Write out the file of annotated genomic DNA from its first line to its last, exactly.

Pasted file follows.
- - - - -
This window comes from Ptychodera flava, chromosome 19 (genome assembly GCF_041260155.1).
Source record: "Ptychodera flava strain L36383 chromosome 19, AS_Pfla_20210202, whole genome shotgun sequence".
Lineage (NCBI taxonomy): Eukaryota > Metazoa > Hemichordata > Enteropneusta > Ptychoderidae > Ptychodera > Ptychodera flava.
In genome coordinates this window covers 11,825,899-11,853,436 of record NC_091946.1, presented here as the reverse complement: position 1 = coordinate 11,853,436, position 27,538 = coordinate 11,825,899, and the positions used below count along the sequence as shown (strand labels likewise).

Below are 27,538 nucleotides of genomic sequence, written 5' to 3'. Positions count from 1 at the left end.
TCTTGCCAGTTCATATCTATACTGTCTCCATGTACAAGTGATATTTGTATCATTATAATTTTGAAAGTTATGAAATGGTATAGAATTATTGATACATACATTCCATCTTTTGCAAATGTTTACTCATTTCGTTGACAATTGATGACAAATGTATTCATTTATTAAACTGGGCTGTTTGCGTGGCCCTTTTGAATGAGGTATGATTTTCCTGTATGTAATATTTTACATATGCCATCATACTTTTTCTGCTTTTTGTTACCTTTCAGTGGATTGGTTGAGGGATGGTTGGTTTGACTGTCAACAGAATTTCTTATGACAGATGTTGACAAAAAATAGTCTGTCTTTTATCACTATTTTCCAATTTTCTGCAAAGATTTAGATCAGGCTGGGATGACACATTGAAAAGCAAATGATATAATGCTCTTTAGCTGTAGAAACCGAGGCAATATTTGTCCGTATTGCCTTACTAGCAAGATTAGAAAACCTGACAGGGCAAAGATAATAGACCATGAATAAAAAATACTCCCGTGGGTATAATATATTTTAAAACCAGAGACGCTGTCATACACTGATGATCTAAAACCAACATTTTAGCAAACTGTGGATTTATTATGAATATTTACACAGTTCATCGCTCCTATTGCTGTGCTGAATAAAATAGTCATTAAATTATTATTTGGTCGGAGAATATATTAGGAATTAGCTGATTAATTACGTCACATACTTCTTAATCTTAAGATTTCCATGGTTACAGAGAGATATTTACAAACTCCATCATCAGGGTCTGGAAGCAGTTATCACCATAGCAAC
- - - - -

This window comes from Ptychodera flava, chromosome 19 (genome assembly GCF_041260155.1).
Source record: "Ptychodera flava strain L36383 chromosome 19, AS_Pfla_20210202, whole genome shotgun sequence".
Lineage (NCBI taxonomy): Eukaryota > Metazoa > Hemichordata > Enteropneusta > Ptychoderidae > Ptychodera > Ptychodera flava.
In genome coordinates this window covers 11,825,899-11,853,436 of record NC_091946.1, presented here as the reverse complement: position 1 = coordinate 11,853,436, position 27,538 = coordinate 11,825,899, and the positions used below count along the sequence as shown (strand labels likewise).

Below are 27,538 nucleotides of genomic sequence, written 5' to 3'. Positions count from 1 at the left end.
TCTTGCCAGTTCATATCTATACTGTCTCCATGTACAAGTGATATTTGTATCATTATAATTTTGAAAGTTATGAAATGGTATAGAATTATTGATACATACATTCCATCTTTTGCAAATGTTTACTCATTTCGTTGACAATTGATGACAAATGTATTCATTTATTAAACTGGGCTGTTTGCGTGGCCCTTTTGAATGAGGTATGATTTTCCTGTATGTAATATTTTACATATGCCATCATACTTTTTCTGCTTTTTGTTACCTTTCAGTGGATTGGTTGAGGGATGGTTGGTTTGACTGTCAACAGAATTTCTTATGACAGATGTTGACAAAAAATAGTCTGTCTTTTATCACTATTTTCCAATTTTCTGCAAAGATTTAGATCAGGCTGGGATGACACATTGAAAAGCAAATGATATAATGCTCTTTAGCTGTAGAAACCGAGGCAATATTTGTCCGTATTGCCTTACTAGCAAGATTAGAAAACCTGACAGGGCAAAGATAATAGACCATGAATAAAAAATACTCCCGTGGGTATAATATATTTTAAAACCAGAGACGCTGTCATACACTGATGATCTAAAACCAACATTTTAGCAAACTGTGGATTTATTATGAATATTTACACAGTTCATCGCTCCTATTGCTGTGCTGAATAAAATAGTCATTAAATTATTATTTGGTCGGAGAATATATTAGGAATTAGCTGATTAATTACGTCACATACTTCTTAATCTTAAGATTTCCATGGTTACAGAGAGATATTTACAAACTCCATCATCAGGGTCTGGAAGCAGTTATCACCATAGCAAC